Diagnosing Heart Attacks
Cardiac Catheterization With Angiography
During a cardiac catheterization, a thin flexible tube (catheter) is passed through an artery in the groin or arm to reach the coronary arteries. This test allows your doctor to:
- Determine pressure and blood flow in the heart's chambers
- Collect blood samples from the heart
- Examine the arteries of the heart by x-ray.
An angiography may also be performed during a cardiac catheterization. During a coronary angiography, a dye that can be seen on x-ray images is injected through the catheter into the coronary arteries. Your doctor can see the flow of blood through the heart and see where there are blockages.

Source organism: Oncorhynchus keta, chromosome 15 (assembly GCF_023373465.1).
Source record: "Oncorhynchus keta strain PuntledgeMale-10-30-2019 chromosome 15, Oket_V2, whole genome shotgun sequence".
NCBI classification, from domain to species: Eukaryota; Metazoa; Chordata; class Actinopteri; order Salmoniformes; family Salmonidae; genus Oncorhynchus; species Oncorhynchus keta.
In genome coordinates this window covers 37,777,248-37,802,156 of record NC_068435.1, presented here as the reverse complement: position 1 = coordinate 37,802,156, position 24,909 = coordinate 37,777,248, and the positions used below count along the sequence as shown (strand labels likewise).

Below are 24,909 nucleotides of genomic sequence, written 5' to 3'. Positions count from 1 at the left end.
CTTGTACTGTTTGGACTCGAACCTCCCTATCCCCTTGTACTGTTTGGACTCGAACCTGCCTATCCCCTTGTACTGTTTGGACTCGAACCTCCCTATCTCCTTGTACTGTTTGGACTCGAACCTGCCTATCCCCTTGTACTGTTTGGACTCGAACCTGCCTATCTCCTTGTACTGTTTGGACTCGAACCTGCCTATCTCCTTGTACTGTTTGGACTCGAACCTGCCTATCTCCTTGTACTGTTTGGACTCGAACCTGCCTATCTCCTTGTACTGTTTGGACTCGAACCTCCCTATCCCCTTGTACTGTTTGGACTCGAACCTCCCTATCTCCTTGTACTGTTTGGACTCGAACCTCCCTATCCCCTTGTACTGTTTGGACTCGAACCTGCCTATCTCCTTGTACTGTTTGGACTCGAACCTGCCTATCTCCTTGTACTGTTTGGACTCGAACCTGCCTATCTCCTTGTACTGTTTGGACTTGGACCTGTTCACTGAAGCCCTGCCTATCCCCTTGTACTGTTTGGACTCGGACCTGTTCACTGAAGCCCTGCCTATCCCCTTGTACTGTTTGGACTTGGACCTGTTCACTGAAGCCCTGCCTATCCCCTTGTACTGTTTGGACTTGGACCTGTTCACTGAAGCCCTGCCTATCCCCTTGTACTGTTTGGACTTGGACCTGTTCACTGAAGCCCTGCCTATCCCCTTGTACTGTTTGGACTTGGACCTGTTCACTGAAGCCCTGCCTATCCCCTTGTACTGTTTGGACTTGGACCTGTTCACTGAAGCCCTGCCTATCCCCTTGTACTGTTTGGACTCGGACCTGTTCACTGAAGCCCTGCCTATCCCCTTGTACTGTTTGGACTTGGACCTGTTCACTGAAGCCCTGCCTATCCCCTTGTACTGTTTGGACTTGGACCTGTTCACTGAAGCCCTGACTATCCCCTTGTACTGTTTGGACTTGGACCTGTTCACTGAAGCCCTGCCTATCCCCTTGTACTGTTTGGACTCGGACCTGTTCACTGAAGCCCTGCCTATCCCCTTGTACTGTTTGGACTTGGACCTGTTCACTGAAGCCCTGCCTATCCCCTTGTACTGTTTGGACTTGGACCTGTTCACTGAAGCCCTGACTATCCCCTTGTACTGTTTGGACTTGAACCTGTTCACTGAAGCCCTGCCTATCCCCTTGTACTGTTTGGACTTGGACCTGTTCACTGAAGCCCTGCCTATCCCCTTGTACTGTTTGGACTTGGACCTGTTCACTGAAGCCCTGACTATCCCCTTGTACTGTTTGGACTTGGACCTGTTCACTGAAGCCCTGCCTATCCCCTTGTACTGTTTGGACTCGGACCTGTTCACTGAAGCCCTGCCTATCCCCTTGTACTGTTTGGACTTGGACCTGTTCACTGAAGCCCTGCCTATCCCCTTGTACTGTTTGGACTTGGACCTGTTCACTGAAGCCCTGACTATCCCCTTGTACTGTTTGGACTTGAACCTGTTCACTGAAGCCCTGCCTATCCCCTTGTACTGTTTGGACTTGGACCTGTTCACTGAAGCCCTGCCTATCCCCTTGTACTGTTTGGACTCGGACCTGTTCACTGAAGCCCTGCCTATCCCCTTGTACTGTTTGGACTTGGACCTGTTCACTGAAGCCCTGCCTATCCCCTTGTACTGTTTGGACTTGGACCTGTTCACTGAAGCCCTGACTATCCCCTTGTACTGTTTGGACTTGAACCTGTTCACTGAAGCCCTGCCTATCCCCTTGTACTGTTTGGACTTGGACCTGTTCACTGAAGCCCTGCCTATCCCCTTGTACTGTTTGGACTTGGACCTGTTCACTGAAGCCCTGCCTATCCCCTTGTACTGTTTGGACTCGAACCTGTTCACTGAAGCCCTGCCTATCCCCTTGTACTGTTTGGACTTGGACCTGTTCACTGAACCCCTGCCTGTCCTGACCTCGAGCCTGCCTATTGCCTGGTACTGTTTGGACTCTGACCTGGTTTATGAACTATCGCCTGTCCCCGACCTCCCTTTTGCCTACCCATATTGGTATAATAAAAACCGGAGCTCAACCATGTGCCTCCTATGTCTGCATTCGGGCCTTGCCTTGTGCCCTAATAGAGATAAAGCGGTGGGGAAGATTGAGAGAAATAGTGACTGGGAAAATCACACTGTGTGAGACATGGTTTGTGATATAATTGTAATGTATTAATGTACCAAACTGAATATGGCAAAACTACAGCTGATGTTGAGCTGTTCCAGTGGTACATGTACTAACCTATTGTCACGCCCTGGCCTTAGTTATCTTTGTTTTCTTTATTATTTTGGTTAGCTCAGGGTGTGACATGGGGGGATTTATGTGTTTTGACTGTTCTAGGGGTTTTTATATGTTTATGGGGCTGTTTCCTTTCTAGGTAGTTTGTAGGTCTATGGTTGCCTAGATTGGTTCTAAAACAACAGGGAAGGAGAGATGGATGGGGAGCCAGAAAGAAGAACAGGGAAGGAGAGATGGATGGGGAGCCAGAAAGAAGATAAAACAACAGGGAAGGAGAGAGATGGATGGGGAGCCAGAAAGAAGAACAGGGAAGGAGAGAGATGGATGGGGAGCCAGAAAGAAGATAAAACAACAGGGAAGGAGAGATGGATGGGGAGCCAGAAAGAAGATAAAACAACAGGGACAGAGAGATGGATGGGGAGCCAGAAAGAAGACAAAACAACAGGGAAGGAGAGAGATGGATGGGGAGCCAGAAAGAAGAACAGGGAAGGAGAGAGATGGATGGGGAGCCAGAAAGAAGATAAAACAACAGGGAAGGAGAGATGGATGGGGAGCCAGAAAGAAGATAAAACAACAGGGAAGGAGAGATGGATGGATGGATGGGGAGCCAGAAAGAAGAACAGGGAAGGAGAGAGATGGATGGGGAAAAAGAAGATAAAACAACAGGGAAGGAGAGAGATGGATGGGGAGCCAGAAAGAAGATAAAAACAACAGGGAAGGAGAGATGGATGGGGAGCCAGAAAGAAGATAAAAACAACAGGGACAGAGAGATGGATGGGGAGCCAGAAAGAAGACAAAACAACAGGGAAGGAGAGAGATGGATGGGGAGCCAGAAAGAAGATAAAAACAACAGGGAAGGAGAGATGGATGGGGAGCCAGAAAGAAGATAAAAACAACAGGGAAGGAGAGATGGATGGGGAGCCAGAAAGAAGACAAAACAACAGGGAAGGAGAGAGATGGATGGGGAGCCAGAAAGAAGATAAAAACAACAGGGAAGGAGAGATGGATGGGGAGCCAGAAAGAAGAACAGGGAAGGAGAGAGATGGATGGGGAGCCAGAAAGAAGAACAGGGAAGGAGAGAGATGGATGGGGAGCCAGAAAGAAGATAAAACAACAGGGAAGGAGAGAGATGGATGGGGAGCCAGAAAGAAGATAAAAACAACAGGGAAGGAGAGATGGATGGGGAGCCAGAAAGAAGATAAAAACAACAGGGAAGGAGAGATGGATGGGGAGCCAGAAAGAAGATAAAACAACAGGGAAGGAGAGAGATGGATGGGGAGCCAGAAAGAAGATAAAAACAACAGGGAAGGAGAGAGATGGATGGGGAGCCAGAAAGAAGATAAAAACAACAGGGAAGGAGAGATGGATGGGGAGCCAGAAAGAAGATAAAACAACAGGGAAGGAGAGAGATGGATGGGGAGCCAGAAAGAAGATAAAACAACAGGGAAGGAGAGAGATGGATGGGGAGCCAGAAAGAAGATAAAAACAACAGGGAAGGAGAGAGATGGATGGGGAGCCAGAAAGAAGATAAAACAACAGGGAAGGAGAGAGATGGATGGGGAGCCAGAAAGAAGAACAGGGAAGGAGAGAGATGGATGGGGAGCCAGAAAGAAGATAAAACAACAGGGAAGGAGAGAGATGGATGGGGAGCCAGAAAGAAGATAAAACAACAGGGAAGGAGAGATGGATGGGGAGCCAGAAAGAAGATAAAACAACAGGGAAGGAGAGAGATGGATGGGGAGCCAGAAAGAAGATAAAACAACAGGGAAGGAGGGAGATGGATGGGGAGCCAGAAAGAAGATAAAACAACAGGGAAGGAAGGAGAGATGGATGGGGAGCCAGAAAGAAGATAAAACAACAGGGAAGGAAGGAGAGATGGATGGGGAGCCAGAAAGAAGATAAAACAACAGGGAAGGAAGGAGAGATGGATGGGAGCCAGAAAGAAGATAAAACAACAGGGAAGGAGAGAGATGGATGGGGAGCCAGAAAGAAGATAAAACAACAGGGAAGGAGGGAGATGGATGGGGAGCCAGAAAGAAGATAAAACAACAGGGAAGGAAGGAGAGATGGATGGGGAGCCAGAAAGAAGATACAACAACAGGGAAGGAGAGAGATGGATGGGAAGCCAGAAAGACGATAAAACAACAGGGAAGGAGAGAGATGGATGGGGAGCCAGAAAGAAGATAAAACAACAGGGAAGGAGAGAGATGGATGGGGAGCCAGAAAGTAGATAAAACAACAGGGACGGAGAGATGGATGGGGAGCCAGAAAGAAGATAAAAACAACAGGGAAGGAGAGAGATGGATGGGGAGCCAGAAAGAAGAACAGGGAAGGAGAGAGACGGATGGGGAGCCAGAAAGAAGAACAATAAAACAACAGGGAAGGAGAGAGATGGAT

Summary of Diagnosing Heart Attacks
A heart attack is a life-threatening event. Diagnosing a heart attack early is vital to saving heart muscle. The longer the heart goes without oxygen and nutrients, the greater the damage will be and the higher the risk for sudden death.
Diagnosing heart attacks can begin once emergency medical personnel arrive after you call 911. Don't put off calling 911 just because you aren't sure if you are having a heart attack.